What is the actual cause of Cyanobacteria ?

BRS

DE FISH

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It’s 2021 nearly 2022 and yet I’m still unable to find a definitive answer on what causes a Cyanobacteria many answers on the web include….

Low flow
Low nitrate
High phosphate
Low phosphate
High dissolved organics
Redfield ratio
Carbon dosing
Detritus
Introduced from another system
Lack of bio diversity
Over feeding coral foods/aminos
Low oxygen

And the list goes on and on

surely there is an exact cause which attributes towards a cyano bloom feel free to chime in……

reef keeping has become so advanced but yet the same old info above is battered back and forth
 
AS

vetteguy53081

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Many refer to this as an algae or bloom. It is actually a combo of algae and bacteria giving it - its name. Cyano is a common photosynthetic organismfound in an array of colors such as green, purple and black. Like us human when we consume high levels of sugar, oyur waste begins to bloom - same happens in your tank when concentrations of phosphate, nitrate and other organic compounds are too high.
So as for cause, some typical items are :

- Not Enough Air Bubbles: Typically, a protein skimmer fills water with tiny air bubbles. As bubbles form from the reaction chamber, dissolved organic compound molecules stick to them. Foam forms at the surface of the water and is then transferred to a collection cup, where it rests as skimmate
- Too Much Reef Food: Overstocking / overfeeding your aquarium with nutrients is often the culprit of a cyano bloom
- Premature Live Rocks :Adding live rock that isn’t completely cured which becomes a breeding ground for red slime algae
- Infrequent Water Changes: If you don’t change your water with enough frequency, you’ll soon have a brightly colored red slime algae bloom. Regular water changes will dilute nutrients that feed cyanobacteria and keeps your tank clear
- Poor water Source: Using water source which contains nitrates or phosphates is like rolling out a welcome mat for cyano
- Slow running water will run Red: Inadequate water flow is one leading cause of cyano bloomsas slow moving water combined with excess dissolved nutrients is a recipe for red slime algae development
 
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Many refer to this as an algae or bloom. It is actually a combo of algae and bacteria giving it - its name. Cyano is a common photosynthetic organismfound in an array of colors such as green, purple and black. Like us human when we consume high levels of sugar, oyur waste begins to bloom - same happens in your tank when concentrations of phosphate, nitrate and other organic compounds are too high.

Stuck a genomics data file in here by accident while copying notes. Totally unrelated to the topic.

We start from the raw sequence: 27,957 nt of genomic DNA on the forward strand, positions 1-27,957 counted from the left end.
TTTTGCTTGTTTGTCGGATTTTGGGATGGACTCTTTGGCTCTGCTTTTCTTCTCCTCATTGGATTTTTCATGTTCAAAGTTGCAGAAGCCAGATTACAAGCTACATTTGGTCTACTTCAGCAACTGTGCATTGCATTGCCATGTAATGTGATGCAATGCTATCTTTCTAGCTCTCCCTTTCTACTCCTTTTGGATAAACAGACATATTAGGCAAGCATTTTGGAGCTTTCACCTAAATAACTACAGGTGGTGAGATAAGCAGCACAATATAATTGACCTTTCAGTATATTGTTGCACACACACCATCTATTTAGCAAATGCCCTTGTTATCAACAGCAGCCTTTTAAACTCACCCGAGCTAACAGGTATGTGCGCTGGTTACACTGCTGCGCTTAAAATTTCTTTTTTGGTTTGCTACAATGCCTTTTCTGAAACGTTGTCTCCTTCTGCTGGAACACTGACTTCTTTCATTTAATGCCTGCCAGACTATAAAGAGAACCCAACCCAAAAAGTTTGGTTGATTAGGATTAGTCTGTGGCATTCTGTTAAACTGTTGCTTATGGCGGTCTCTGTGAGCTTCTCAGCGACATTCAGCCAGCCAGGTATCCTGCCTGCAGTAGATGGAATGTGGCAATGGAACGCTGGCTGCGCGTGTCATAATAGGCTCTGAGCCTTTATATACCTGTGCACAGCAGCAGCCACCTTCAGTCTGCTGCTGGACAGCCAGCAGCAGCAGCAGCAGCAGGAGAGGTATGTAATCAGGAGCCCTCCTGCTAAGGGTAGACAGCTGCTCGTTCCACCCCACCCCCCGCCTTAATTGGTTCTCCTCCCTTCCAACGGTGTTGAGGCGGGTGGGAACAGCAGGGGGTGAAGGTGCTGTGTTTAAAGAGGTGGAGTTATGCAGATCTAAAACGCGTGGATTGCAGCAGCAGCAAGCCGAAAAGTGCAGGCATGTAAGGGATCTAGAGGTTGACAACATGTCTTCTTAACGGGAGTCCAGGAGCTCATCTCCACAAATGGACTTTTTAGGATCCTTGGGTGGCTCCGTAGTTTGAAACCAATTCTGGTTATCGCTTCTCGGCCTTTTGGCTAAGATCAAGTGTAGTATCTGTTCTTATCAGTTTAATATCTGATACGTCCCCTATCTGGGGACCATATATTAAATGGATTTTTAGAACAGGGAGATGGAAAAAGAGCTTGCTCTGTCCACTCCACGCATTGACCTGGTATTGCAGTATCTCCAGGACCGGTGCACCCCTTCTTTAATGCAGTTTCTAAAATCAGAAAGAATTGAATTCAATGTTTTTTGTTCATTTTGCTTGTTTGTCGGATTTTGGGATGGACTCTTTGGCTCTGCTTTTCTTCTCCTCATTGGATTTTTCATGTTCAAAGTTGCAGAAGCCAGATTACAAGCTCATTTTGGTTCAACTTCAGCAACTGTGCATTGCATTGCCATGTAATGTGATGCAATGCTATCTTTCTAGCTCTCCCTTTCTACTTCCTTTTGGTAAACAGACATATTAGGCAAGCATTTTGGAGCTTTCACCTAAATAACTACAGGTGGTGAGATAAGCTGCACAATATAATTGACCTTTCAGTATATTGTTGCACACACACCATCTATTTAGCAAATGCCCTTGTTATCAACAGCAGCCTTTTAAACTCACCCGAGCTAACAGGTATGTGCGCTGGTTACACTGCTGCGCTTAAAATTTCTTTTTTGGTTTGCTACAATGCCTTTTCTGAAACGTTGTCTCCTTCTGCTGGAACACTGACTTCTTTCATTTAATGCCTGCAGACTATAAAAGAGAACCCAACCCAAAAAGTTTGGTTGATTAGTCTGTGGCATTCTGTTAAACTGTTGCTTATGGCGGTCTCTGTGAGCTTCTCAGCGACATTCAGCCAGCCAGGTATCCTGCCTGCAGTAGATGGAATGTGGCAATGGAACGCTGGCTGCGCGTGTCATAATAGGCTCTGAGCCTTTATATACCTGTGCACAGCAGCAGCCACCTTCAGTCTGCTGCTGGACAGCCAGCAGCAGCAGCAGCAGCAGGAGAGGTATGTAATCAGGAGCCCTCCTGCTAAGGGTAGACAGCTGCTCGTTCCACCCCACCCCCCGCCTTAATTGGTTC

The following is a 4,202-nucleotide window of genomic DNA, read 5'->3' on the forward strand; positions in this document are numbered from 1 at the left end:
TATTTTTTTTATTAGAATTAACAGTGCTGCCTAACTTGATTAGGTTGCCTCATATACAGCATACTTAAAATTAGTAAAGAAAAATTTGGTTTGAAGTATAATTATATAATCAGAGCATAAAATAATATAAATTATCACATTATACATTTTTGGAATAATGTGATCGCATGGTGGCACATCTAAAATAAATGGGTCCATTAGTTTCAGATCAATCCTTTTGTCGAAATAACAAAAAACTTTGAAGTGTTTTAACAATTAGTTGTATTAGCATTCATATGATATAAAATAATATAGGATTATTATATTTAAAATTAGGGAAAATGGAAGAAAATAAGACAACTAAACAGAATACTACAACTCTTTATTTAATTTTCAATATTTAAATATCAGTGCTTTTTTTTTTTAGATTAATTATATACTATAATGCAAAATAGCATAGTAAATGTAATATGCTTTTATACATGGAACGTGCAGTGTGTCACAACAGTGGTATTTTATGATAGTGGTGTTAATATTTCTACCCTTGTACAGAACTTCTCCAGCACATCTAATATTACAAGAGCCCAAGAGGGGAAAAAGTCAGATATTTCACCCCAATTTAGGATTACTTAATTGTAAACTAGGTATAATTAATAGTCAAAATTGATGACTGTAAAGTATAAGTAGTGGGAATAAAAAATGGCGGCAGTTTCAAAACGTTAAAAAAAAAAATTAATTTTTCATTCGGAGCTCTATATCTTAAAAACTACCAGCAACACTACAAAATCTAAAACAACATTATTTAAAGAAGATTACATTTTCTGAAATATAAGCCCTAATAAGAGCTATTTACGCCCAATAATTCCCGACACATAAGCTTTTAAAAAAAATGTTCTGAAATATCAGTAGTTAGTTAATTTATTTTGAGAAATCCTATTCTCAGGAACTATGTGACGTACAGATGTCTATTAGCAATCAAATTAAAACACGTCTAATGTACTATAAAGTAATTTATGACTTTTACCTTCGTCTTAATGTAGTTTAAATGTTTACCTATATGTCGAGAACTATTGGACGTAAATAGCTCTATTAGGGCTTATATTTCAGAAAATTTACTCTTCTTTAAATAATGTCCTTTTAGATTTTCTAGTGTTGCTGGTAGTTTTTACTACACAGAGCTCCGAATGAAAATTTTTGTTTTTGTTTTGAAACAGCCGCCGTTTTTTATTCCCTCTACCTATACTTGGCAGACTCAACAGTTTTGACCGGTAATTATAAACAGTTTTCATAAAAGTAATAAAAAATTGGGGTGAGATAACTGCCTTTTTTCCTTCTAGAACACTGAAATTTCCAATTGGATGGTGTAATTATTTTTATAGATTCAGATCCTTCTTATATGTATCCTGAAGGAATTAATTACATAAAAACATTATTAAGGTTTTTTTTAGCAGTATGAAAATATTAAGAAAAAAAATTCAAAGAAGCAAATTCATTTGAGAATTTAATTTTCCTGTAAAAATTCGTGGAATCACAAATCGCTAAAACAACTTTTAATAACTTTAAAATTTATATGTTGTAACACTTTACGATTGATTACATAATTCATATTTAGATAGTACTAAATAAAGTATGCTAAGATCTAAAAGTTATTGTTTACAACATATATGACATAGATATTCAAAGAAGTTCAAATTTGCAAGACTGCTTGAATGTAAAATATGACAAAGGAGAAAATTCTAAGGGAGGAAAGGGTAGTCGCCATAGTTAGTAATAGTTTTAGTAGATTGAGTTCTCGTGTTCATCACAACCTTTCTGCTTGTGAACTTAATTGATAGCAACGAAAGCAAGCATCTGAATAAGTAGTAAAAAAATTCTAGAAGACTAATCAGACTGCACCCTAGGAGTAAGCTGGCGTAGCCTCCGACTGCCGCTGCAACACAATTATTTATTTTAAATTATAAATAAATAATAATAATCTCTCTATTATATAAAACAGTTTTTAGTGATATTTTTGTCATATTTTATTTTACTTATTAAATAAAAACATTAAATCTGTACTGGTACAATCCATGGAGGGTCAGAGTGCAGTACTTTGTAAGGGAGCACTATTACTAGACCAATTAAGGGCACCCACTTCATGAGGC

So as for cause, some typical items are :

- Not Enough Air Bubbles: Typically, a protein skimmer fills water with tiny air bubbles. As bubbles form from the reaction chamber, dissolved organic compound molecules stick to them. Foam forms at the surface of the water and is then transferred to a collection cup, where it rests as skimmate
- Too Much Reef Food: Overstocking / overfeeding your aquarium with nutrients is often the culprit of a cyano bloom
- Premature Live Rocks :Adding live rock that isn’t completely cured which becomes a breeding ground for red slime algae
- Infrequent Water Changes: If you don’t change your water with enough frequency, you’ll soon have a brightly colored red slime algae bloom. Regular water changes will dilute nutrients that feed cyanobacteria and keeps your tank clear
- Poor water Source: Using water source which contains nitrates or phosphates is like rolling out a welcome mat for cyano
- Slow running water will run Red: Inadequate water flow is one leading cause of cyano bloomsas slow moving water combined with excess dissolved nutrients is a recipe for red slime algae development
Thanks for your reply So we are still at multiple issues that attribute towards Cyanobacteria there isn’t one primary cause behind random blooms in an established system ? From your post you seem to be pointing towards flow and nutrient import export issues which are the primary causes providing you have adequate oxygen levels and 0tds ro water ?